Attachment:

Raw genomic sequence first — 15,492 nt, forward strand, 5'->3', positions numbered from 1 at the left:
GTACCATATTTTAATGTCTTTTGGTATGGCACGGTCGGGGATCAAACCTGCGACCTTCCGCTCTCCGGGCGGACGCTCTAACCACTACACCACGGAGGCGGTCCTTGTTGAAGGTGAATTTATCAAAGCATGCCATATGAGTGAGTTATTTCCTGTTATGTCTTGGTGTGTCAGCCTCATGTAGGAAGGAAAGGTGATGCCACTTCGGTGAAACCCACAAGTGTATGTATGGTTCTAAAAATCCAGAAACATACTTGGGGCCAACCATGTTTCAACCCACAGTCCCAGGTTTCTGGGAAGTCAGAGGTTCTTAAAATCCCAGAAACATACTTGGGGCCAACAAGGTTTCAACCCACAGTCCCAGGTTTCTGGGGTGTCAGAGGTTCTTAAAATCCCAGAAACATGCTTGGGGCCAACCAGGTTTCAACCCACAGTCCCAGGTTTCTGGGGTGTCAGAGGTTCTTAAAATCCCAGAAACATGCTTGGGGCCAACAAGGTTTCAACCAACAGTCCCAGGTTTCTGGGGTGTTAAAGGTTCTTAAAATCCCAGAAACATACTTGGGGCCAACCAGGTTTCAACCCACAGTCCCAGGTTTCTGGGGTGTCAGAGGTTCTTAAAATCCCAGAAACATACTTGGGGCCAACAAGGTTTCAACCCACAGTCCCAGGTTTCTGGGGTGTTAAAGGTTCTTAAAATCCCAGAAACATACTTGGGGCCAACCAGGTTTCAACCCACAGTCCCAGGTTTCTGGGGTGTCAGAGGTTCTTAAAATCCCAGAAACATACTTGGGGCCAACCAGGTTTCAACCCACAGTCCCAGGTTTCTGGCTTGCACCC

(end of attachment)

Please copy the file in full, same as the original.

Raw genomic sequence first — 15,492 nt, forward strand, 5'->3', positions numbered from 1 at the left:
GTACCATATTTTAATGTCTTTTGGTATGGCACGGTCGGGGATCAAACCTGCGACCTTCCGCTCTCCGGGCGGACGCTCTAACCACTACACCACGGAGGCGGTCCTTGTTGAAGGTGAATTTATCAAAGCATGCCATATGAGTGAGTTATTTCCTGTTATGTCTTGGTGTGTCAGCCTCATGTAGGAAGGAAAGGTGATGCCACTTCGGTGAAACCCACAAGTGTATGTATGGTTCTAAAAATCCAGAAACATACTTGGGGCCAACCATGTTTCAACCCACAGTCCCAGGTTTCTGGGAAGTCAGAGGTTCTTAAAATCCCAGAAACATACTTGGGGCCAACAAGGTTTCAACCCACAGTCCCAGGTTTCTGGGGTGTCAGAGGTTCTTAAAATCCCAGAAACATGCTTGGGGCCAACCAGGTTTCAACCCACAGTCCCAGGTTTCTGGGGTGTCAGAGGTTCTTAAAATCCCAGAAACATGCTTGGGGCCAACAAGGTTTCAACCAACAGTCCCAGGTTTCTGGGGTGTTAAAGGTTCTTAAAATCCCAGAAACATACTTGGGGCCAACCAGGTTTCAACCCACAGTCCCAGGTTTCTGGGGTGTCAGAGGTTCTTAAAATCCCAGAAACATACTTGGGGCCAACAAGGTTTCAACCCACAGTCCCAGGTTTCTGGGGTGTTAAAGGTTCTTAAAATCCCAGAAACATACTTGGGGCCAACCAGGTTTCAACCCACAGTCCCAGGTTTCTGGGGTGTCAGAGGTTCTTAAAATCCCAGAAACATACTTGGGGCCAACCAGGTTTCAACCCACAGTCCCAGGTTTCTGGCTTGCACCC